Take the 2-minute tour ×
Stack Overflow is a question and answer site for professional and enthusiast programmers. It's 100% free, no registration required.

Is there a way to create variable size arrays in Fortran on the stack? Allocate() does not work for me, because it places the array on the heap. This may lead to problems with parallelization (see my other question: OpenMP: poor performance of heap arrays (stack arrays work fine) ). Of course, some smart memory management would give a way around that problem, but memory management in Fortran sounds silly.

Essentially, I am looking for a Fortran equivalent of the following in C:

scanf("%d", N);
int myarray[N];

To re-iterate: I do NOT want

Integer, PARAMETER :: N=100
Integer, Dimension(N) :: myarray

because this determines the array size at compile time. Neither do I want

Integer, Dimension(:), Allocatable :: myarray
read(*,*) N
Allocate(myarray(1:N))

because it places the array on the heap.

Help very much appreciated. I was very happy with Allocatable arrays until my recent encounter with the problem in the question cited above. If there is a negative answer to this question, I would very much appreciate a link to the source.

Edit: see comments to M.S.B.'s answer. An elegant way of doing this only became possible in Fortran 2008, and it is done in a block construct.

share|improve this question
add comment

2 Answers

up vote 7 down vote accepted

Fortran can automatically create arrays just with declarations on entry to subroutines, as long as the the dimensions are known at run time ... this doesn't require the dimensions to be declared parameter attribute, they can be arguments, e.g.,

subroutine MySub ( N )

integer, intent (in) :: N
real, dimension (N) :: array

is valid. So why not decide your size "N" in the main program, or some subroutine, then call another subroutine to continue. Likely with this approach the array will be on the stack. As @eriktous wrote, the Fortran language standard doesn't specify this behavior. Some compilers switch local arrays to the heap past a certain size. Some compilers provide options to control this behavior. Placing large arrays on the heap would probably be overridden with recursive or OpenMP.

You can also pass an allocatable array as an actual argument to a subroutine without the dummy argument of the subroutine being declared as allocatable. Which may not help with your concern because the original array will still likely be on the heap.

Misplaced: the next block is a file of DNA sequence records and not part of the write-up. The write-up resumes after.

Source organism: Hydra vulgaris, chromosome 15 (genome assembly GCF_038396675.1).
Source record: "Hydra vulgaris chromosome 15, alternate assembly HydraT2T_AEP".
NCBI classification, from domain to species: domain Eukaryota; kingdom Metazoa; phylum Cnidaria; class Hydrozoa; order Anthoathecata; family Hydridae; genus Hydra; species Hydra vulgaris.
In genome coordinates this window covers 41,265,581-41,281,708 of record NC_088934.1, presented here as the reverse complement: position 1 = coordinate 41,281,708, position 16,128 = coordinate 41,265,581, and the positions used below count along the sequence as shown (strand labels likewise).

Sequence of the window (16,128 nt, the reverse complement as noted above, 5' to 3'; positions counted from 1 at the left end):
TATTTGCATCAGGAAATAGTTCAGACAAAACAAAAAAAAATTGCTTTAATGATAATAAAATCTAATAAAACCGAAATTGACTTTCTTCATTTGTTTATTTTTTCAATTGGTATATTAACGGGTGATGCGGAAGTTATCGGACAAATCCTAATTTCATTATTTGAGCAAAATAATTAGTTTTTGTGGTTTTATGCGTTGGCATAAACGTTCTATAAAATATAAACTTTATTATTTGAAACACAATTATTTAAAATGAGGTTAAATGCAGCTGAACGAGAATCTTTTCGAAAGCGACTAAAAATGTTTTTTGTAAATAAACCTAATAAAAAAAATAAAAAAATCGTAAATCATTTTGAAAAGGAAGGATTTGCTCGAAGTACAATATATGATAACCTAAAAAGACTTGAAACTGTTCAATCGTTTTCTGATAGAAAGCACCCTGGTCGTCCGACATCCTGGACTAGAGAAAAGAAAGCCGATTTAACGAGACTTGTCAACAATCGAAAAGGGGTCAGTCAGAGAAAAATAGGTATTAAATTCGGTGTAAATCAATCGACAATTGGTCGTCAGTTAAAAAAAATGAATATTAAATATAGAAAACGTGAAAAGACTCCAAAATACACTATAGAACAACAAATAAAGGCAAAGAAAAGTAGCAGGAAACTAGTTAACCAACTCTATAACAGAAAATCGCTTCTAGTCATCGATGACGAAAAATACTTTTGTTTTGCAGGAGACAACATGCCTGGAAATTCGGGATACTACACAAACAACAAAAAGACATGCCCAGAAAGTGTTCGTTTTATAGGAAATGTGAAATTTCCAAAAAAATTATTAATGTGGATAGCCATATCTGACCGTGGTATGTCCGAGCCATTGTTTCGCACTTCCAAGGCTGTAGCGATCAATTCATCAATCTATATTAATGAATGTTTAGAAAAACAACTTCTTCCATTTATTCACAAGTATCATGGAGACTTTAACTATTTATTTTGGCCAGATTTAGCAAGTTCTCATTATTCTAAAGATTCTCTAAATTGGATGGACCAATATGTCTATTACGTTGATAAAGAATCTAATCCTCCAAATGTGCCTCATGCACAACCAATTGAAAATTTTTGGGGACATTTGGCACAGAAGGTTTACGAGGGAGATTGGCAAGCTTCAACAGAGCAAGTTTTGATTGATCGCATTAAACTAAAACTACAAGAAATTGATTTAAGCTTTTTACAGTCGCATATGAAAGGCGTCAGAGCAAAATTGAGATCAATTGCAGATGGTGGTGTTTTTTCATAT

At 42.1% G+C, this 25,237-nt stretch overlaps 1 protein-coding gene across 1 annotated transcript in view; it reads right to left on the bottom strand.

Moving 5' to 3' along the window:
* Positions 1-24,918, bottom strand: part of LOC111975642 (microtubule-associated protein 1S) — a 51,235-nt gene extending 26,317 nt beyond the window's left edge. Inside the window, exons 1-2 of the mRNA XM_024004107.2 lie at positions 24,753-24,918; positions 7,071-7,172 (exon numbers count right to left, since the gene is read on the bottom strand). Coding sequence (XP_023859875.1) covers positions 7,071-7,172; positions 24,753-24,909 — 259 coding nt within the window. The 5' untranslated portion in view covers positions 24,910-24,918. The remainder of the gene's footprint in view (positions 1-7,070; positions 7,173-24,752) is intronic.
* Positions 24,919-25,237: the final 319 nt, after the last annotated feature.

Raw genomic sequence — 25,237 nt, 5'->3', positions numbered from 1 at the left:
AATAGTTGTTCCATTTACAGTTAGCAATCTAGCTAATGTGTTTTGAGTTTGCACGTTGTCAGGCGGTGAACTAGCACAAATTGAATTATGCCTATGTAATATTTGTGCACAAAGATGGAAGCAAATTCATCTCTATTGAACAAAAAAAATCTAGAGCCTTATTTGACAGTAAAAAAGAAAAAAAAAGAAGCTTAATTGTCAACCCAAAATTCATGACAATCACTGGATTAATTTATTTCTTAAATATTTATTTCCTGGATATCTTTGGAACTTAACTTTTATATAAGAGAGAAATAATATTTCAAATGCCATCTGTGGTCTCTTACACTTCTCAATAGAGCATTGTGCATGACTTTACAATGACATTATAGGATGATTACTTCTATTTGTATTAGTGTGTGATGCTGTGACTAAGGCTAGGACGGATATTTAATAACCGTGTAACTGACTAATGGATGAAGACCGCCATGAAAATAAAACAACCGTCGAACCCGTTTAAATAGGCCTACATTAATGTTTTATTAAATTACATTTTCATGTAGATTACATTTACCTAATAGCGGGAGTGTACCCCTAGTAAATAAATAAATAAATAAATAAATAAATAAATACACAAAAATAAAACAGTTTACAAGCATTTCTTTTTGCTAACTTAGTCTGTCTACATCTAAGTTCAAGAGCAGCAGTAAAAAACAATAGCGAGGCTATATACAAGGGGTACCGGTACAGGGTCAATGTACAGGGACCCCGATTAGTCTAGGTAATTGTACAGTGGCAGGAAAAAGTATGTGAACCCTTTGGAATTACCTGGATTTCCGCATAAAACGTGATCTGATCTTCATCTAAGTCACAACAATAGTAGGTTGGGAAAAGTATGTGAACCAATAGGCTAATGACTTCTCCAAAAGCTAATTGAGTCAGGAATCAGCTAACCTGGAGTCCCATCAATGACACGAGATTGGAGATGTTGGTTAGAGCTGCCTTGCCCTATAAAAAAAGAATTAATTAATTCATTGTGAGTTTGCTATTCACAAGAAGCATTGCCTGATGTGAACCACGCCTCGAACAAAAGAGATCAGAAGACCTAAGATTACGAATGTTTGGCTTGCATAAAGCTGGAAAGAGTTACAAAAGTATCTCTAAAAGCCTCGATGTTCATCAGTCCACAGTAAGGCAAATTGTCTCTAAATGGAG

share|improve this answer
1  
Thanks, M.S.B.! As heavy as it is compared to C's int array[N], it does the trick. –  drlemon Jul 8 '11 at 15:55
    
You can do something closer to C, i.e., a declaration in the middle of the code, using Fortran 2008's block construct. See, for example, p. 12 of ftp.nag.co.uk/sc22wg5/N1701-N1750/N1729.pdf. I don't know which compilers support this, or whether they support it with OpenMP. –  M. S. B. Jul 8 '11 at 17:14
2  
I have this construct in my code, however I notice that by default gfortran still puts the arrays on the heap, and now I have malloc in the middle of my tight loops. It seems that the option "-fstack-arrays" is needed. –  DaveP Jun 6 '12 at 22:58
add comment

The Fortran standard has no concept of stack and heap, so this will be implementation (i.e. compiler) dependent. Looking at the docs for e.g. gfortran, it has an option

-frecursive
    Allow indirect recursion by forcing all local arrays to be allocated on the stack.

Other compilers may have similar options. Perhaps this does what you want.

share|improve this answer
    
Thanks, that is an interesting idea! However, 'Local' arrays, to which this applies, are arrays created in functions, to which array size is passed as an intent(in) argument. In my tests, -frecursive had no effect on the results of Allocate(), but did have an effect on this interesting workaround: subroutine doit(n); integer, intent(in) :: n; integer, dimension(1:n) :: myarray; ! blah ; end subroutine ... read(*,*) n; call doit(n) In this case, myarray seems to get on the stack with and without -frecursive. A little perverted, but does the trick. I am using gcc 4.4.3 on x86_64. –  drlemon Jul 7 '11 at 23:38
    
@drlemon: Right, I was afraid this particular option wouldn't exactly do what you needed. Gcc 4.4.3 is kind of old, especially from a Fortran point of view; gfortran development has been (and still is) pretty active. If possible, you could try if a newer version still exhibits the same problem. Also, if I were you, I would ask your question on the gfortran mailing list. Since this concerns specifics of implementation, the developers would know best what's possible and what's not. –  eriktous Jul 8 '11 at 10:31
add comment

Your Answer

 
discard

By posting your answer, you agree to the privacy policy and terms of service.

Not the answer you're looking for? Browse other questions tagged or ask your own question.